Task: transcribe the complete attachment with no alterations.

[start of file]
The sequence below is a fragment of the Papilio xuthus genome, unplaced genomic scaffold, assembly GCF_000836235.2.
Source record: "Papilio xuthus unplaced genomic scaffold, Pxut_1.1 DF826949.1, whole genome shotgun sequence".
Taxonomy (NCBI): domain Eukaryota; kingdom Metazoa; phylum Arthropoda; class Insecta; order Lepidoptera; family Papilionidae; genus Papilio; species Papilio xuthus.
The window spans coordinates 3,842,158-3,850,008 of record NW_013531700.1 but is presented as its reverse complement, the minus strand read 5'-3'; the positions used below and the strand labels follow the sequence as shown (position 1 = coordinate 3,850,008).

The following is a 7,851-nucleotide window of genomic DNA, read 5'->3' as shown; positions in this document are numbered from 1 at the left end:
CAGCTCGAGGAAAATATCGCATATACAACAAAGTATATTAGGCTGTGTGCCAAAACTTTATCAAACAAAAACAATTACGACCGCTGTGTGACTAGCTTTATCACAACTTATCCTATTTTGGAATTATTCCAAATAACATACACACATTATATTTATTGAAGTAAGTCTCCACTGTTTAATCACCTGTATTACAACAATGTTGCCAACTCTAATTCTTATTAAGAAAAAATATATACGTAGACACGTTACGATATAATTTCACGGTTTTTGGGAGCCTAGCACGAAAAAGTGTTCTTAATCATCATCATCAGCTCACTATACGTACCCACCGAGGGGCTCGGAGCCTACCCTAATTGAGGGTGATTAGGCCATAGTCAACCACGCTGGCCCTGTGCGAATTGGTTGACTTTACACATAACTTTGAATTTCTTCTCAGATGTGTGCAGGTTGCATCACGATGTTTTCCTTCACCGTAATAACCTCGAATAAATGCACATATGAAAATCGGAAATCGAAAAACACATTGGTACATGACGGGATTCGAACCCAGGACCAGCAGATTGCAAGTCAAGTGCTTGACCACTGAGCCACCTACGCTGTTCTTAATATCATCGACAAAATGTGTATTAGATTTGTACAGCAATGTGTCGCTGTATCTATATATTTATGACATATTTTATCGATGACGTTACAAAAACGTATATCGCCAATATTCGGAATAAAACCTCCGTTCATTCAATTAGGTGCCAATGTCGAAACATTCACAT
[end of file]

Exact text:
The sequence below is a fragment of the Papilio xuthus genome, unplaced genomic scaffold, assembly GCF_000836235.2.
Source record: "Papilio xuthus unplaced genomic scaffold, Pxut_1.1 DF826949.1, whole genome shotgun sequence".
Taxonomy (NCBI): domain Eukaryota; kingdom Metazoa; phylum Arthropoda; class Insecta; order Lepidoptera; family Papilionidae; genus Papilio; species Papilio xuthus.
The window spans coordinates 3,842,158-3,850,008 of record NW_013531700.1 but is presented as its reverse complement, the minus strand read 5'-3'; the positions used below and the strand labels follow the sequence as shown (position 1 = coordinate 3,850,008).

The following is a 7,851-nucleotide window of genomic DNA, read 5'->3' as shown; positions in this document are numbered from 1 at the left end:
CAGCTCGAGGAAAATATCGCATATACAACAAAGTATATTAGGCTGTGTGCCAAAACTTTATCAAACAAAAACAATTACGACCGCTGTGTGACTAGCTTTATCACAACTTATCCTATTTTGGAATTATTCCAAATAACATACACACATTATATTTATTGAAGTAAGTCTCCACTGTTTAATCACCTGTATTACAACAATGTTGCCAACTCTAATTCTTATTAAGAAAAAATATATACGTAGACACGTTACGATATAATTTCACGGTTTTTGGGAGCCTAGCACGAAAAAGTGTTCTTAATCATCATCATCAGCTCACTATACGTACCCACCGAGGGGCTCGGAGCCTACCCTAATTGAGGGTGATTAGGCCATAGTCAACCACGCTGGCCCTGTGCGAATTGGTTGACTTTACACATAACTTTGAATTTCTTCTCAGATGTGTGCAGGTTGCATCACGATGTTTTCCTTCACCGTAATAACCTCGAATAAATGCACATATGAAAATCGGAAATCGAAAAACACATTGGTACATGACGGGATTCGAACCCAGGACCAGCAGATTGCAAGTCAAGTGCTTGACCACTGAGCCACCTACGCTGTTCTTAATATCATCGACAAAATGTGTATTAGATTTGTACAGCAATGTGTCGCTGTATCTATATATTTATGACATATTTTATCGATGACGTTACAAAAACGTATATCGCCAATATTCGGAATAAAACCTCCGTTCATTCAATTAGGTGCCAATGTCGAAACATTCACAT